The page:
After providing detail on USICH’s internal equity work as well as the creation of the Plan and its contents, USICH and federal partners seek to learn from conference perspectives about how to shift narratives, programs, and policies to recognize and commit to eliminating racial and other disparities through facilitated discussion and small group strategic planning. As part of this process of listening and learning, we commit to uplifting and embedding the lived expertise of conference participants across research, policy, and practice in our numerous strategies outlined in the Plan.
In this session, we will be focusing on the intricate reality of water. What is happening with the rivers, lakes, and groundwater in Arizona? For decades, the Sonoran Desert in 'Arizona' has been in drought... but what have the state institutions done about it? Have they been saving water or taking water from Indigenous tribes? We will discuss Arizona's water future or lack thereof and how communities of color will take on the brunt of the impacts. Finally, we will discuss climate justice solutions needed on the state and local levels.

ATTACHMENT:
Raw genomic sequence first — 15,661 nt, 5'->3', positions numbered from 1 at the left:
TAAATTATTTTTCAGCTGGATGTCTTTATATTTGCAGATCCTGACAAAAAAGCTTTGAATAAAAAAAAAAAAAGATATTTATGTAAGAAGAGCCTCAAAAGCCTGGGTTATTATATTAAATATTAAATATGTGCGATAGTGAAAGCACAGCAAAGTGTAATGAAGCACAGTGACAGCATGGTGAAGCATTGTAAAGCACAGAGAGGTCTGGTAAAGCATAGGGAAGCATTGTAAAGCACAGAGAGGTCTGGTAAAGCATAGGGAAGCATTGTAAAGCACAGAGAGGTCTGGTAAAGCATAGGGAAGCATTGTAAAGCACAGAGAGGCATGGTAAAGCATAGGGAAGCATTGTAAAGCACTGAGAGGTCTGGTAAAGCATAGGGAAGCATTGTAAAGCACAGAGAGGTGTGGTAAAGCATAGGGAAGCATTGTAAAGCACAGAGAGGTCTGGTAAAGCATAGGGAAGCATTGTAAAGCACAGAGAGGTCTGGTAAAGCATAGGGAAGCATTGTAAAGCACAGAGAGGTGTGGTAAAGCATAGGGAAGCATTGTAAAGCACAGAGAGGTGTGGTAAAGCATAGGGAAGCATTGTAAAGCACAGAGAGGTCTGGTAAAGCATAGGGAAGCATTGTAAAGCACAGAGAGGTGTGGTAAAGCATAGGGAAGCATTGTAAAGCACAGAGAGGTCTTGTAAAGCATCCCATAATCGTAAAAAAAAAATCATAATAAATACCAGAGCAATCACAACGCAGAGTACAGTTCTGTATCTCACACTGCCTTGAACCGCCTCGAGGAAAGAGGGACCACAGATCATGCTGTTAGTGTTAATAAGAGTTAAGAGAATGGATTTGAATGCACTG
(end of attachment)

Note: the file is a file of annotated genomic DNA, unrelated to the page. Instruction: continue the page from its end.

Income and wealth inequality, exploitative working conditions, and commercial displacement are critical issues faced by communities across the country. Traditional economic development tools often exacerbate inequalities, particularly for those most marginalized by existing economic policies including low-income communities, recent immigrants, returning citizens, and communities of color.
Worker ownership can create jobs with dignity and opportunities for wealth building. While cities and communities are beginning to explore and invest in employee ownership, the strategy is largely underrecognized despite its proven effectiveness.
This session will demonstrate how communities have used worker ownership strategies to create access to stable employment, put productive assets into the hands of workers, and anchor critical assets in the community. Attendees will discuss how these approaches connect to their needs and priorities and will learn how to take the first steps in developing a worker cooperative project in their communities.
Attendees will leave with a toolkit on how to develop a strategy for preserving BIPOC-owned small businesses and/or small businesses with majority BIPOC workforces through transitions to worker ownership. Attendees will also learn how to support the development of a worker cooperative that provides sustainable work and entrepreneurship opportunities for workers with barriers to employment.